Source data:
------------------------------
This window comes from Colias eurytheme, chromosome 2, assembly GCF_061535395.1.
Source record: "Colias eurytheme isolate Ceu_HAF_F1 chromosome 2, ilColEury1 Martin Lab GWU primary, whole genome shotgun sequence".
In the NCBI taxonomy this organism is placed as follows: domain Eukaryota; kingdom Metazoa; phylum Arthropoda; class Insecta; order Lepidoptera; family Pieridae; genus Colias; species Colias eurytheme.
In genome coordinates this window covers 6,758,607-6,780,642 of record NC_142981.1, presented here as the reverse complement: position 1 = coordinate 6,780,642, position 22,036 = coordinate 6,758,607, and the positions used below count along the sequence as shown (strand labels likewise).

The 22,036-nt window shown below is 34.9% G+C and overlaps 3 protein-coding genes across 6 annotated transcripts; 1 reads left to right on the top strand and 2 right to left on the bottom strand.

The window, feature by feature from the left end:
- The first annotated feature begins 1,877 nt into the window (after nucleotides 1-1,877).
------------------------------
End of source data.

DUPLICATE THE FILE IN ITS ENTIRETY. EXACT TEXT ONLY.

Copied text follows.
This window comes from Colias eurytheme, chromosome 2, assembly GCF_061535395.1.
Source record: "Colias eurytheme isolate Ceu_HAF_F1 chromosome 2, ilColEury1 Martin Lab GWU primary, whole genome shotgun sequence".
In the NCBI taxonomy this organism is placed as follows: domain Eukaryota; kingdom Metazoa; phylum Arthropoda; class Insecta; order Lepidoptera; family Pieridae; genus Colias; species Colias eurytheme.
In genome coordinates this window covers 6,758,607-6,780,642 of record NC_142981.1, presented here as the reverse complement: position 1 = coordinate 6,780,642, position 22,036 = coordinate 6,758,607, and the positions used below count along the sequence as shown (strand labels likewise).

The 22,036-nt window shown below is 34.9% G+C and overlaps 3 protein-coding genes across 6 annotated transcripts; 1 reads left to right on the top strand and 2 right to left on the bottom strand.

The window, feature by feature from the left end:
- The first annotated feature begins 1,877 nt into the window (after nucleotides 1-1,877).